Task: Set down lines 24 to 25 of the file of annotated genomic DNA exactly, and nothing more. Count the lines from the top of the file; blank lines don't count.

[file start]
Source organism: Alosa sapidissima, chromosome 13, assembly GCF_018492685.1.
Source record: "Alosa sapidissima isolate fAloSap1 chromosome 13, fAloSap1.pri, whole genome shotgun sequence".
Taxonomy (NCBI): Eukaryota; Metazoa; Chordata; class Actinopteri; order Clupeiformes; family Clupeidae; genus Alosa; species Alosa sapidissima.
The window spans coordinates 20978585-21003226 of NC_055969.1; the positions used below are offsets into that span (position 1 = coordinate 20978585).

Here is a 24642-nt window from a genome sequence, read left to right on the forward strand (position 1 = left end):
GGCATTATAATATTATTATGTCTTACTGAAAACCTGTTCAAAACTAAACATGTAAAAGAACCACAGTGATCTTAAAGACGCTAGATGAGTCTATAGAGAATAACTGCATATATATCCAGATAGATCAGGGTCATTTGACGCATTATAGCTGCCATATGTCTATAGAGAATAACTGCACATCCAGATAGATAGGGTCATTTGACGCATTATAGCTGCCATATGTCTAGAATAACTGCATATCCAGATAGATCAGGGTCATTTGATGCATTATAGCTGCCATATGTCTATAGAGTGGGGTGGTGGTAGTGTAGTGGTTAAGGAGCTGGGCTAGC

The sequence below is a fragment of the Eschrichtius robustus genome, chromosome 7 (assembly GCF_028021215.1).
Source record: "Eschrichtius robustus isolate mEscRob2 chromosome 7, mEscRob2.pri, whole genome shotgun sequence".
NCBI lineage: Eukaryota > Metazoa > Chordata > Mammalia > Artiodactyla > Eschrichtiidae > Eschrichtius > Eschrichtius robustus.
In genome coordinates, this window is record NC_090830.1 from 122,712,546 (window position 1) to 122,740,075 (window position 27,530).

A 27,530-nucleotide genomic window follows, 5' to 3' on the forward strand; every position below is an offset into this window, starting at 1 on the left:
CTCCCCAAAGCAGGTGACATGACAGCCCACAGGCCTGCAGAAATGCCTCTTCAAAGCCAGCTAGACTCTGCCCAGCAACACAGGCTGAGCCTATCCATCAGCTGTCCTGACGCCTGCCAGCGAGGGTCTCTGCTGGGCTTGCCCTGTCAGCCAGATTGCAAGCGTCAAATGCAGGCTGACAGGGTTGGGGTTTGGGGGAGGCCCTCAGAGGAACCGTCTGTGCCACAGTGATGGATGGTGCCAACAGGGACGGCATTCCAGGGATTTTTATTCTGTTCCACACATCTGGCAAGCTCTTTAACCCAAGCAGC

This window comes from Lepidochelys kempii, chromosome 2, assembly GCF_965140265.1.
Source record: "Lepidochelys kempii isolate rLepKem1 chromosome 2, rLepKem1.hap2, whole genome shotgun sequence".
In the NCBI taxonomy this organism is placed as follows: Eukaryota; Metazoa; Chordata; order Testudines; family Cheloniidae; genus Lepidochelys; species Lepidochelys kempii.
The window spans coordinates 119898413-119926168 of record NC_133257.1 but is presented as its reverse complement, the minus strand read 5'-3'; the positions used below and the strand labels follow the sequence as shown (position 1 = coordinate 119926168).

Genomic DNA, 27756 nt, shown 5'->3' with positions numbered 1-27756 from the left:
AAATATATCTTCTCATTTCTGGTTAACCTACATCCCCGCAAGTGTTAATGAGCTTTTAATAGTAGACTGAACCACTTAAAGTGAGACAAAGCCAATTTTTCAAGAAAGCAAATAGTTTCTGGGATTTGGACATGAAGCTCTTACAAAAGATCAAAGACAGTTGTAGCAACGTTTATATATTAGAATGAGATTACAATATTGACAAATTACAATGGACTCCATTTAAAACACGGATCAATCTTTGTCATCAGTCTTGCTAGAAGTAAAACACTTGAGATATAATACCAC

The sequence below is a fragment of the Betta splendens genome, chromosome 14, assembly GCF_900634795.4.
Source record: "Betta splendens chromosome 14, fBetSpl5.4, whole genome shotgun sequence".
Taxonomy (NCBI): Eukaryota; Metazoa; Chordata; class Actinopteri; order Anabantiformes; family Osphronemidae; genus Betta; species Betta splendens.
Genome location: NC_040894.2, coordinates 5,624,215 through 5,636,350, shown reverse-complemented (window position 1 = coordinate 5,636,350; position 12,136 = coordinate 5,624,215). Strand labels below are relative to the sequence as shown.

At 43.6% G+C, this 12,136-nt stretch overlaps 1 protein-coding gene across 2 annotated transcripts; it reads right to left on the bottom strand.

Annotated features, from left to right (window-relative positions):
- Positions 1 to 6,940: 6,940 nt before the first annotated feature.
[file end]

Annotated features, from left to right (window-relative positions):
- Positions 1 to 6,940: 6,940 nt before the first annotated feature.